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Tuesday, September 14, 2010

Magazines on the iPad. Maybe pictures aren't the point.

After a few weeks the iPad feels like a neat domestic device. It's ideal for keeping at the end of the dining table to settle arguments or check train times. It's perfect for sitting on your lap when you're not that bothered about what you're supposed to be watching on the TV. It slots into all sorts of intervals in daily life. We listen to the Archers podcast last thing at night on it. I'm sure it will have lots of similar uses.

However I've justified my purchase on the basis of it being touted as The Future Of Magazines. For the last year crystal ball gazers have promised that the iPad's large screen and fabulous display would mean it can finally equal the visual impact that magazine editors hold so dear.

I've downloaded a few, ranging from customised edition apps like Wired and Popular Science to "page-turning" facsimiles such as you can get for Wallpaper or Esquire. Only time will tell whether these will outlive the novelty stage.

However I'm already wondering whether pictures on the iPad will ever have the same impact as they have in a glossy magazine. This is partly because if you get the pictures big enough then you have to cheat on the grammar of the traditional magazine by drastically reducing the number of words on the spread. It's also because the pictures are behind glass rather than under your fingers. Once we're looking at a screen we expect to be able to choose what we want to see big, not have it dictated to us by an editor.

It could be that what the iPad does best is provide another means of navigating material on the web through traditional news readers and very clever things like Flipboard. Which would be no help to anyone.

Still. Early days.

6 comments:

  1. I think the iPad is great and use it all the time, but not for magazines. I haven't bothered with any of them mainly because a) I don't find video material compelling and b) as you say the images dont quite work. Someone lent me a copy of Rouleur (arty cycling magazine) and it is gorgeous. The paper is nice, the images are great and the writing superb : a great experience. It wouldn't work half as well as an e-zine and it tempts me to subscribe even though it is pricey. Slightly Foxed is another publication that is perfect in print too -well worth supporting if you don't already read it.

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  2. Magazines as conveyers of information etc. to spheres of interest: largely trumped by internet.
    Magazines as coffee table books: way forward/ last hope.

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  3. Off the iPad theme, I know, but there's possibly much to be said here about the future of 'boutique' magazines - miniscule print runs (-5k?), lush production values, staggering cover prices, etc. They've crept in to occupy what look like comfortable little niches in fields of interest (art & design, high-end cycling, serious foodiness...) naturally given to appreciating their exclusivity and highly independent editorial weight & worth. The coffee table magazine appears to have a future, as Richard notes above.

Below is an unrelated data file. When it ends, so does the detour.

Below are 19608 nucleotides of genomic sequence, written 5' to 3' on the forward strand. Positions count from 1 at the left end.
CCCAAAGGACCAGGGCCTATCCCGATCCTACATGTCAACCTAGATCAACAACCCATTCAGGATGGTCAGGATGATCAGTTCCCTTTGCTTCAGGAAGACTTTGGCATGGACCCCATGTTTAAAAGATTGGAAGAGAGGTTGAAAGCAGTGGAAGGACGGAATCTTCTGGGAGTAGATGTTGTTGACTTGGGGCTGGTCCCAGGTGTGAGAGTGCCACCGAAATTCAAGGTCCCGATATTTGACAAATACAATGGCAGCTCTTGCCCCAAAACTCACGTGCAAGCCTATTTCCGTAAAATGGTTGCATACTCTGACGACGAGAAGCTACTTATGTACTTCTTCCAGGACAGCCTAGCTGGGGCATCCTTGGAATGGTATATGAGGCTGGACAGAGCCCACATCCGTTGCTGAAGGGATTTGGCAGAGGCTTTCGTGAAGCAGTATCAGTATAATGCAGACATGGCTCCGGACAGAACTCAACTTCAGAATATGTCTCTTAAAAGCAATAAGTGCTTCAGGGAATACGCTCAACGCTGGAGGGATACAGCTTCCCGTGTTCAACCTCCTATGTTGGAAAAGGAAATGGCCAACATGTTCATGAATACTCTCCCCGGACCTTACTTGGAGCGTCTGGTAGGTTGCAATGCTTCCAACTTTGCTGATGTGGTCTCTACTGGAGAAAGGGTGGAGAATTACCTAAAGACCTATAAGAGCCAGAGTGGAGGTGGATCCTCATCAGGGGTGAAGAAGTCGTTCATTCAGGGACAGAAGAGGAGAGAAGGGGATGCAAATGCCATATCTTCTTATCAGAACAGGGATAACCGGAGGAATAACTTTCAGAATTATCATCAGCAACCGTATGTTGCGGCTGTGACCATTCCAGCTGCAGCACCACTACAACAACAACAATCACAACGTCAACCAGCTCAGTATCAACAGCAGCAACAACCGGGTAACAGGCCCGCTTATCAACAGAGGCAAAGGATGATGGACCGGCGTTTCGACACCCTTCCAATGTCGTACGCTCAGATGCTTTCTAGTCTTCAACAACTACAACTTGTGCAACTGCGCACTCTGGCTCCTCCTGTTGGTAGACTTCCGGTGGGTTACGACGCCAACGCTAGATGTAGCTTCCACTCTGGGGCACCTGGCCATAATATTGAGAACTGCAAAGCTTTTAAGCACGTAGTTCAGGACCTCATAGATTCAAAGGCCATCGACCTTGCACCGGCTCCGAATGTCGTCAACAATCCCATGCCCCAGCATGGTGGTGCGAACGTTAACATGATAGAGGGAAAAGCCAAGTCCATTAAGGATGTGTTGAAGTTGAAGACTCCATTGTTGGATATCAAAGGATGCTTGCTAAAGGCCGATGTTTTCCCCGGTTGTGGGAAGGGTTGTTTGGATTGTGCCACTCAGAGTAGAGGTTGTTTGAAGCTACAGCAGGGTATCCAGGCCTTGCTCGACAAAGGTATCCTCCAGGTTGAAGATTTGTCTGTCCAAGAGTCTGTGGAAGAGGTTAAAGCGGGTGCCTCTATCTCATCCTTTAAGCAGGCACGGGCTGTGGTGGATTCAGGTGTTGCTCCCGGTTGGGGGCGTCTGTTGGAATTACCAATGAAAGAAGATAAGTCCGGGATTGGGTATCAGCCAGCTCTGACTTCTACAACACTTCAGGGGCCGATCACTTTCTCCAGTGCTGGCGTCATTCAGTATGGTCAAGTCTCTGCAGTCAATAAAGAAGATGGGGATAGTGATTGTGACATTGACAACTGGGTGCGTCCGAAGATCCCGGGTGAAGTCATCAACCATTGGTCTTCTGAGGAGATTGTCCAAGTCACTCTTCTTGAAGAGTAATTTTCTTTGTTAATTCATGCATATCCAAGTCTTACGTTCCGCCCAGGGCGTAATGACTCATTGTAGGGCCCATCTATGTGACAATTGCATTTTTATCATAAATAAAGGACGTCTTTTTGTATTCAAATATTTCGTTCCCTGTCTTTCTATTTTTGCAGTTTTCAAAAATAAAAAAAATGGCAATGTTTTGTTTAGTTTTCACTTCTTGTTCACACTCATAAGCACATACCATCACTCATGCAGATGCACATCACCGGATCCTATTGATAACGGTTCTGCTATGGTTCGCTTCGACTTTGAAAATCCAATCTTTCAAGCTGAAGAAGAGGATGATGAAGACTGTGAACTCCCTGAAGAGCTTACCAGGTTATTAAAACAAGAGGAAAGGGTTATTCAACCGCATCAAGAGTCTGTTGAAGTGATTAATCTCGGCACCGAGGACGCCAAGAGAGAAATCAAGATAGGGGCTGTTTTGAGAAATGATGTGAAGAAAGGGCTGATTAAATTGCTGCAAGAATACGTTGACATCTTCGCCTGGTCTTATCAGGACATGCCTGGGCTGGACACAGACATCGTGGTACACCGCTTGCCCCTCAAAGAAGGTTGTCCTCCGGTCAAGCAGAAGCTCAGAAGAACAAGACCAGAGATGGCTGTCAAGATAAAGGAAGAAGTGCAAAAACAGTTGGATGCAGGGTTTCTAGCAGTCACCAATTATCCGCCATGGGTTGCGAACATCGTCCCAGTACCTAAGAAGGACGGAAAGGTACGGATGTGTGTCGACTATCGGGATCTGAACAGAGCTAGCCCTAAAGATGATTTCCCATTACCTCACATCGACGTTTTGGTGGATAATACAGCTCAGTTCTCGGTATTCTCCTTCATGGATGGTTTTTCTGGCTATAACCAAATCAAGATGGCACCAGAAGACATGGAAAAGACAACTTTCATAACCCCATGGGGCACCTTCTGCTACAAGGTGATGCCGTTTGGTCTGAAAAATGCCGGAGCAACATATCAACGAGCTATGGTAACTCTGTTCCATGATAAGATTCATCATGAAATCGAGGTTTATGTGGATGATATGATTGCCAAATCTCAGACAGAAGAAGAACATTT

So, Mr Hepworth, is there a small corner of the music mag field with space for same, d'ythink? Six issues a year? £10 a pop? I'd buy it...

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  4. Well, I don't know if you can write off magazines as a supplier of information in that way. The majority of magazines sold in this country are weekly picture magazines about celebrities. There's no sign yet of the internet trumping that.

    Re: the big fat quarterly coffee table read. Those tend to work in areas where there is a massive amount of money spent on advertising. High-end fashion, yes. CDs, no.

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  5. Ah, but say you eschew the filthy ad buck and push subs to float the boat? No dumbing down to pander to the industry! ;-)

    ...no chance of it even paying for itself for at least a couple of years either, of course, but newsstand titles with necessarily big runs are hardly any different on that score.

    Quarterly, £60 annual subs... I'd pay!
    *reaches for coat, shuffles towards door*

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  6. There's already a music 'coffee table' read called 'Loops'. Although it should sell for £12 you can get it from Amazon for £6 so maybe there isn't a market for it.

    http://www.amazon.co.uk/Loops-Issue-02-Richard-King/dp/0571254799/ref=sr_1_1?ie=UTF8&s=books&qid=1284710278&sr=8-1

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